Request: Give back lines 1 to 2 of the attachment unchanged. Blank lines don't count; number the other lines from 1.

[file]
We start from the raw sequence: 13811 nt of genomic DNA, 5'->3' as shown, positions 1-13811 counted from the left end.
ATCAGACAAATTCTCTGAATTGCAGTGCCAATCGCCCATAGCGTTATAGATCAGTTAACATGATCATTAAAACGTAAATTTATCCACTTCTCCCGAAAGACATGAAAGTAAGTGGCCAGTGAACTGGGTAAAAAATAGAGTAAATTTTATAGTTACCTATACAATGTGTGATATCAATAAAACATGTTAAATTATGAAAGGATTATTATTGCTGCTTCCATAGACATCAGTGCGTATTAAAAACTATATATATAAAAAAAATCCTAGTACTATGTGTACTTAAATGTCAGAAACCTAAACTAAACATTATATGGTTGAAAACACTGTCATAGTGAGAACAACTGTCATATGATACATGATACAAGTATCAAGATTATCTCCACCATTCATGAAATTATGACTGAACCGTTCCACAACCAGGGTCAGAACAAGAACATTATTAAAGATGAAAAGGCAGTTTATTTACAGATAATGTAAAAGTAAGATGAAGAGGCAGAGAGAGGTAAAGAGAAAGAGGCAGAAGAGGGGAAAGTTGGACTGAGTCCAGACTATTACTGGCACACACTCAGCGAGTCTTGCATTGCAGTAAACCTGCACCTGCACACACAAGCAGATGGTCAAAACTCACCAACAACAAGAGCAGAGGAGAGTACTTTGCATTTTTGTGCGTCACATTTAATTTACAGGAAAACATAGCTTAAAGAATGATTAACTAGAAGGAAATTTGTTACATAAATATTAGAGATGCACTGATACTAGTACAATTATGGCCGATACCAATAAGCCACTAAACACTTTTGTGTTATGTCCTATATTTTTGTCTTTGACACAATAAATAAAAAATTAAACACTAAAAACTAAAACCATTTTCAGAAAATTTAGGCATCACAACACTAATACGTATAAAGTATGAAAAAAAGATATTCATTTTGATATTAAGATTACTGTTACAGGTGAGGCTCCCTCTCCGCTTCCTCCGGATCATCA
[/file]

We start from the raw sequence: 13811 nt of genomic DNA, 5'->3' as shown, positions 1-13811 counted from the left end.
ATCAGACAAATTCTCTGAATTGCAGTGCCAATCGCCCATAGCGTTATAGATCAGTTAACATGATCATTAAAACGTAAATTTATCCACTTCTCCCGAAAGACATGAAAGTAAGTGGCCAGTGAACTGGGTAAAAAATAGAGTAAATTTTATAGTTACCTATACAATGTGTGATATCAATAAAACATGTTAAATTATGAAAGGATTATTATTGCTGCTTCCATAGACATCAGTGCGTATTAAAAACTATATATATAAAAAAAATCCTAGTACTATGTGTACTTAAATGTCAGAAACCTAAACTAAACATTATATGGTTGAAAACACTGTCATAGTGAGAACAACTGTCATATGATACATGATACAAGTATCAAGATTATCTCCACCATTCATGAAATTATGACTGAACCGTTCCACAACCAGGGTCAGAACAAGAACATTATTAAAGATGAAAAGGCAGTTTATTTACAGATAATGTAAAAGTAAGATGAAGAGGCAGAGAGAGGTAAAGAGAAAGAGGCAGAAGAGGGGAAAGTTGGACTGAGTCCAGACTATTACTGGCACACACTCAGCGAGTCTTGCATTGCAGTAAACCTGCACCTGCACACACAAGCAGATGGTCAAAACTCACCAACAACAAGAGCAGAGGAGAGTACTTTGCATTTTTGTGCGTCACATTTAATTTACAGGAAAACATAGCTTAAAGAATGATTAACTAGAAGGAAATTTGTTACATAAATATTAGAGATGCACTGATACTAGTACAATTATGGCCGATACCAATAAGCCACTAAACACTTTTGTGTTATGTCCTATATTTTTGTCTTTGACACAATAAATAAAAAATTAAACACTAAAAACTAAAACCATTTTCAGAAAATTTAGGCATCACAACACTAATACGTATAAAGTATGAAAAAAAGATATTCATTTTGATATTAAGATTACTGTTACAGGTGAGGCTCCCTCTCCGCTTCCTCCGGATCATCA